"Target" depends on a few sleights of hand, all transparent; so transparent that you quickly forget about what's wrong with the movie and focus on its strengths -- particularly a quirky, adventurous performance by Gene Hackman.
You find Hackman playing Walter Lloyd, living a quiet life in a Dallas lumberyard. He drives slowly in a late-model four-door; his son Chris (Matt Dillon) drives fast on a motorcycle. "Mom, we don't have that much in common anymore," Chris says to Mom (Gayle Hunnicutt). Urging the pair to bridge the generation gap, she flies off to Paris, where she is kidnaped.
Well, it turns out that Lloyd is not what he seems -- he's a spy who, years earlier, came in from the cold -- which doesn't come as any surprise. Gene Hackman a hardware salesman? Likewise, there's no surprise in finding that the girl who seduces Dillon turns out to be an enemy agent (in these movies, they always are), nor that Josef Sommer, as CIA agent Taber, is dealing from the bottom of the deck (by now, Sommer has become a kind of pure signifier of smarmy duplicity).
Much of the movie, in other words, rides on surprises that misfire; and much is just plain cliche'. German Spy No. 1 ("the Colonel") draws alternatively from an oxygen tank and a Russian cigarette; German Spy No. 2 ("Schroeder") doodles around in a wheelchair. And while there's no German Spy No. 3, I'm quite sure he would have an artificial arm.
Still, as long as we're stuck with something like Schroeder, it might as well be charismatic Herbert Berghof, a Viennese-born acting coach -- with his pale-fiery eyes and the crags in his face folding like a rock face in Monument Valley, he looks like one of the puppets from "The Neverending Story," and roars like one, too.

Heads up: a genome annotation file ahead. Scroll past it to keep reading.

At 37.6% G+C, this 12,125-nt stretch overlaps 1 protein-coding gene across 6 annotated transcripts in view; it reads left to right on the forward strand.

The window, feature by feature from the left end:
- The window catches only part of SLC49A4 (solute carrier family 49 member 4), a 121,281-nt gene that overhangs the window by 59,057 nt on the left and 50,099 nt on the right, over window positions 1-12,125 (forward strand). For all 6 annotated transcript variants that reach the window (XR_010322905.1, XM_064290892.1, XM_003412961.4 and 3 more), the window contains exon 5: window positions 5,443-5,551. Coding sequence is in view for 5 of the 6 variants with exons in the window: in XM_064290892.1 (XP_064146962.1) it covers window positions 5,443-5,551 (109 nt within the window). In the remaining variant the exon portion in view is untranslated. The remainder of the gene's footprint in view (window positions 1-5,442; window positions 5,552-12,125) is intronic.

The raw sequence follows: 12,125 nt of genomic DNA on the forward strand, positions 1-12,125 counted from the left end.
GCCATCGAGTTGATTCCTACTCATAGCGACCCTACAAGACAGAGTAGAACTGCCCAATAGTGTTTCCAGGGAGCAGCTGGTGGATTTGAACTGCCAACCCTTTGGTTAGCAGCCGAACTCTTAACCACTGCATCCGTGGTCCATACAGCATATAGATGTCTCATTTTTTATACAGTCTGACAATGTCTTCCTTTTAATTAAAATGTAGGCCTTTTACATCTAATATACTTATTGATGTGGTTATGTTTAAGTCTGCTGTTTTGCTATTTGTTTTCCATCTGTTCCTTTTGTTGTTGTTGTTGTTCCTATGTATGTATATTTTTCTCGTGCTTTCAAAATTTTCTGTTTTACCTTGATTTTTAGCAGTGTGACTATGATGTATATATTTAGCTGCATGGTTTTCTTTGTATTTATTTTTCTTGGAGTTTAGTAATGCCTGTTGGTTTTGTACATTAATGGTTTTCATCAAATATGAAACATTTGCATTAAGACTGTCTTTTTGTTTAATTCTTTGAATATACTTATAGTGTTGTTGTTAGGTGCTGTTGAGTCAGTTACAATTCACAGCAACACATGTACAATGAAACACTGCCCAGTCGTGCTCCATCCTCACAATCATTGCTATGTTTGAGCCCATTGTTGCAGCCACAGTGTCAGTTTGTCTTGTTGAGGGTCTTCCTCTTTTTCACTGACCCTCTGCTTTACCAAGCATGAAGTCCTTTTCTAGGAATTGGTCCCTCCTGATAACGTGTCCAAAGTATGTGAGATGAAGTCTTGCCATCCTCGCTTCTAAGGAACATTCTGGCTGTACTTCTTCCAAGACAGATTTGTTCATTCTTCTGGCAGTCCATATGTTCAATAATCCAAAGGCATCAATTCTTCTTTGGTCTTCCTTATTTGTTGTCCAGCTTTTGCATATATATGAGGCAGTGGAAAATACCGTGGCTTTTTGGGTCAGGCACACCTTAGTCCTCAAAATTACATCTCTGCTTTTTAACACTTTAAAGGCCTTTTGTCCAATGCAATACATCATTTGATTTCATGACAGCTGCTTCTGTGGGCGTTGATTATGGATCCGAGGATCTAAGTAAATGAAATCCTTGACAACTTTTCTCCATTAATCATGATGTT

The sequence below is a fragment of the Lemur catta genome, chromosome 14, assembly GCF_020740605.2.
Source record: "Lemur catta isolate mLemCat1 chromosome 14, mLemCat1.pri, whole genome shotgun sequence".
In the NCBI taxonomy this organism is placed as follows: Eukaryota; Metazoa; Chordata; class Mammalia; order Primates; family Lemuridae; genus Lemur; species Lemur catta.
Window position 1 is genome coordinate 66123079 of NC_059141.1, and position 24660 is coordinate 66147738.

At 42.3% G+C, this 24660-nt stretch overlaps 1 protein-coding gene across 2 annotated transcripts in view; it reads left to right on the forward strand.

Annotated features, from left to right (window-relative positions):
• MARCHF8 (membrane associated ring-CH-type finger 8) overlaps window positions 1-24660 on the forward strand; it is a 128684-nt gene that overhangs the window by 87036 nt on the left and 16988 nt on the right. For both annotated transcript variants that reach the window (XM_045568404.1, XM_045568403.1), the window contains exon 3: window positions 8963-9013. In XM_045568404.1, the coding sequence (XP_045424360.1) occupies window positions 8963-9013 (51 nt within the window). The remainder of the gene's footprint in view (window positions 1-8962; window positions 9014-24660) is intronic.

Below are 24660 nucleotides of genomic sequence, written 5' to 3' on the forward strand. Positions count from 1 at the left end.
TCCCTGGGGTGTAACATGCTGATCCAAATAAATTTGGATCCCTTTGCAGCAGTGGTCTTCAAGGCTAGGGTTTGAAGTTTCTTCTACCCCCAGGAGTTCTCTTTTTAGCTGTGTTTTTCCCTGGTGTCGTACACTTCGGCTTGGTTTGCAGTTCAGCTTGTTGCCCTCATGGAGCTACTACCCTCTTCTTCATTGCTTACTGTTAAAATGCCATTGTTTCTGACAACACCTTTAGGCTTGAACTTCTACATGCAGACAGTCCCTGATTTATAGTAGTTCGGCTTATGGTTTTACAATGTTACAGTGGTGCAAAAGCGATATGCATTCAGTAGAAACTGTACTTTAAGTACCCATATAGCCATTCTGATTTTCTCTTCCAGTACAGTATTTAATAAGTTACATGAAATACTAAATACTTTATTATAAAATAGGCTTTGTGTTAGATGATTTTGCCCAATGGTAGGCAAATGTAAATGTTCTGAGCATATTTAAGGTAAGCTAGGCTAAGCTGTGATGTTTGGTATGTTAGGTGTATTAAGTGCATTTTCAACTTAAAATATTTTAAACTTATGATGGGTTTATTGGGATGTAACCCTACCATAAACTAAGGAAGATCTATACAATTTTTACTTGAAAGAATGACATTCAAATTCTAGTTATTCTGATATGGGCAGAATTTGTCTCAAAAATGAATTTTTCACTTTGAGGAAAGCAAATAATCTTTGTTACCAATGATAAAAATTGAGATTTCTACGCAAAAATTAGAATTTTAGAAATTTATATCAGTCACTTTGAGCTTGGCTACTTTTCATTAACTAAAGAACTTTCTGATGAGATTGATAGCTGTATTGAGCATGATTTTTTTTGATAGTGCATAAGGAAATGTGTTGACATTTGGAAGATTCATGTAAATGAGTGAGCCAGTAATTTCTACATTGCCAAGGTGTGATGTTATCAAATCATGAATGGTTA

Likewise, the chases are hardly new, but rarely so neatly photographed (by Jean Tournier) or crisply edited (by Stephen Rotter and Richard Cirincione). And director Arthur Penn occasionally comes up with a striking image: Schroeder is introduced simply by his voice, as it echoes in a greenhouse (not usually a forbidding place); only slowly does he roll out of the darkness.
Penn makes supernatural demands on Dillon, shooting him in "60 Minutes"-style tight close-ups, giving him maudlin speeches that wouldn't fit in anyone's mouth -- no wonder he looks ridiculous. Dillon's best when he's almost goofy, worst when he whines; here, he whines. We're more than compensated, though, by Hackman, who has developed into one of the craftiest (and most craftsmanlike) of leading men. Hackman's growl sounds like a garbage disposal at full throttle; he has a touch of the spud-like physiognomy of W.C. Fields, and at the outset (while his secret is still his), there's something almost Fieldsian in his little waves and cheese-eating grins.
Once he returns to Europe, his old CIA stomping grounds, though, Hackman has to play both an action hero and a father (he's toting Dillon along); one's hard, the other warm, and that Hackman's able to do both convincingly, and seamlessly, is no small accomplishment. I've never seen an actor tuck so many attitudes into the wrinkles around his eyes.
Target, opening today at area theaters, is rated R and contains nudity, sexual situations, considerable violence and some profanity.